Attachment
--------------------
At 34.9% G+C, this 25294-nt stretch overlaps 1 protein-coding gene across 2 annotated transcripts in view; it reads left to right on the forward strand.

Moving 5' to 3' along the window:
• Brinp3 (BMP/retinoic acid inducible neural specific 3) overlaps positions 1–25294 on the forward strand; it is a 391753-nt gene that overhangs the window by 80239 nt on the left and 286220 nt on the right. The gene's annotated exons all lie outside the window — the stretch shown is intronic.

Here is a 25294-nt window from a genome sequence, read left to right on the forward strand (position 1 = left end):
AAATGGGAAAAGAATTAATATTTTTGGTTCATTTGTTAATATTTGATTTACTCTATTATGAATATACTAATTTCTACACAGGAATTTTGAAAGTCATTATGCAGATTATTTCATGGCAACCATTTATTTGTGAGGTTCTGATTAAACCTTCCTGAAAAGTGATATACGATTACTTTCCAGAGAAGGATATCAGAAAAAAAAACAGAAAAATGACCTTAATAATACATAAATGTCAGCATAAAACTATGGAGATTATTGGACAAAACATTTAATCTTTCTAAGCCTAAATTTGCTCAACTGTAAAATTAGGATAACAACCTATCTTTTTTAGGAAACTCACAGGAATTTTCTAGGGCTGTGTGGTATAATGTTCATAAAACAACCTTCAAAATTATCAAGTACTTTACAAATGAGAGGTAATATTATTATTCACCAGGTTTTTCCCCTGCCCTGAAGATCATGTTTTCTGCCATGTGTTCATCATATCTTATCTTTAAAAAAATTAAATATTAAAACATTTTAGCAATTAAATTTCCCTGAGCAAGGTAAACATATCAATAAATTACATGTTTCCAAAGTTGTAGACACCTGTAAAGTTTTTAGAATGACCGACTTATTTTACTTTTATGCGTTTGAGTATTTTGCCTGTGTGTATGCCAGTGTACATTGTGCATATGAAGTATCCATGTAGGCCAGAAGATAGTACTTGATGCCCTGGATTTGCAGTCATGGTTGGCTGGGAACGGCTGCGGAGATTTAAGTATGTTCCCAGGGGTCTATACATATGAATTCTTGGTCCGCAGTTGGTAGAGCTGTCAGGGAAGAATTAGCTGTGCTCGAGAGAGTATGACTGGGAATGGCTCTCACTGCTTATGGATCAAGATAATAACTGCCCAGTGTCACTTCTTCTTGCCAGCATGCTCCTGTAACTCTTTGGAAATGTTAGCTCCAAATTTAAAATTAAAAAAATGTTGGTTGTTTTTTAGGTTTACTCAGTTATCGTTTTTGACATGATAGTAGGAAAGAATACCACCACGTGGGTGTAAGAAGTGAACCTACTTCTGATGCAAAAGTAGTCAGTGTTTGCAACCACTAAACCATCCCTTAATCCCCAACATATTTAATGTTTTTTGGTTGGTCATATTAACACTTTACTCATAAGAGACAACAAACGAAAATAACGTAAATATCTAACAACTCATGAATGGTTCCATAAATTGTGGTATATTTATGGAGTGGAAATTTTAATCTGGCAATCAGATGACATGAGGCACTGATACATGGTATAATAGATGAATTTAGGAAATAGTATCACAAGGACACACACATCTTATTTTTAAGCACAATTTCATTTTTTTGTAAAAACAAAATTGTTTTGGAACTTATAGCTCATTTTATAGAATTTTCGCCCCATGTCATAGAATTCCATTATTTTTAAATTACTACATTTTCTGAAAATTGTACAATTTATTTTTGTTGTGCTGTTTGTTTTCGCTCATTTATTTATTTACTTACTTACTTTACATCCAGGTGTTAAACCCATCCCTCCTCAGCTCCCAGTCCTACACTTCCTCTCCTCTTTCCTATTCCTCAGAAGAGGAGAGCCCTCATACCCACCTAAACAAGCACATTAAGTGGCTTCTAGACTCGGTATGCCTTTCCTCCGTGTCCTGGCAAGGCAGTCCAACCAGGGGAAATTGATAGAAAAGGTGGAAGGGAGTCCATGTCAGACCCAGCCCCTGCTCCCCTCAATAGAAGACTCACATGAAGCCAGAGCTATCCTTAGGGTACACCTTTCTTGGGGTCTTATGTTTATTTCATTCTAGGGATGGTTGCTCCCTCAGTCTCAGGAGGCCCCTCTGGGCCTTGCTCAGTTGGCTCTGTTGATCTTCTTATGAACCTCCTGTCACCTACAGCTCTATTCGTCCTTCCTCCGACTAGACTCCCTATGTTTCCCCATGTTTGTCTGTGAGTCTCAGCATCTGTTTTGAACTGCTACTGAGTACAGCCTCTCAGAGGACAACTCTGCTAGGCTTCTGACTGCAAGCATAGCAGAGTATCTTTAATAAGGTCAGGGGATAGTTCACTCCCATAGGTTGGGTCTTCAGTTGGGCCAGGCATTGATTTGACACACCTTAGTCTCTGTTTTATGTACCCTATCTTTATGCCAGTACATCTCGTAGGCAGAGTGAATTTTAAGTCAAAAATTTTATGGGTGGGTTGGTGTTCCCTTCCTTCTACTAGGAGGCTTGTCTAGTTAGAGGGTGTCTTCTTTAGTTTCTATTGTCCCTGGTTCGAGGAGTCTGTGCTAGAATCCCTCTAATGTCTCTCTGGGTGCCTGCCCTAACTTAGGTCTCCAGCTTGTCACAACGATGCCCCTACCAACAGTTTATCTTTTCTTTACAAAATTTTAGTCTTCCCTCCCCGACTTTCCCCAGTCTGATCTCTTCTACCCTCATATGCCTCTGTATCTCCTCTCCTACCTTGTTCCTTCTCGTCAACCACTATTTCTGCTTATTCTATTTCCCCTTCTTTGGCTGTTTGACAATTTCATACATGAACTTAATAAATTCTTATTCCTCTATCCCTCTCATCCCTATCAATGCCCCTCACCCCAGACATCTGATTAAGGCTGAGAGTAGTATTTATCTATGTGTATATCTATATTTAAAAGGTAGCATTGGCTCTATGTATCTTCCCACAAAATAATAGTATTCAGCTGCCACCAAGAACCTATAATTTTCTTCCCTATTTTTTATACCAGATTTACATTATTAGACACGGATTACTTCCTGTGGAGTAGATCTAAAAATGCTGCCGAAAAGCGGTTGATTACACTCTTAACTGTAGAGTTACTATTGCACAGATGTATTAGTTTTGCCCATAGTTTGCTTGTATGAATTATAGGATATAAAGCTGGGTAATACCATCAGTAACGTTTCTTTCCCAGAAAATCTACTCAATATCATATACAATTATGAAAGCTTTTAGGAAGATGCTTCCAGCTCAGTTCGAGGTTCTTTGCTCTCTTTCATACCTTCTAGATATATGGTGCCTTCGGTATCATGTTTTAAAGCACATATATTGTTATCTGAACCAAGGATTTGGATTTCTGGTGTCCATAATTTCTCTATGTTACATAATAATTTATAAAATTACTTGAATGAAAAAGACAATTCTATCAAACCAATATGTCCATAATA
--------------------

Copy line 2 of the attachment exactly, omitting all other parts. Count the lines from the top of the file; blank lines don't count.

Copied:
Moving 5' to 3' along the window: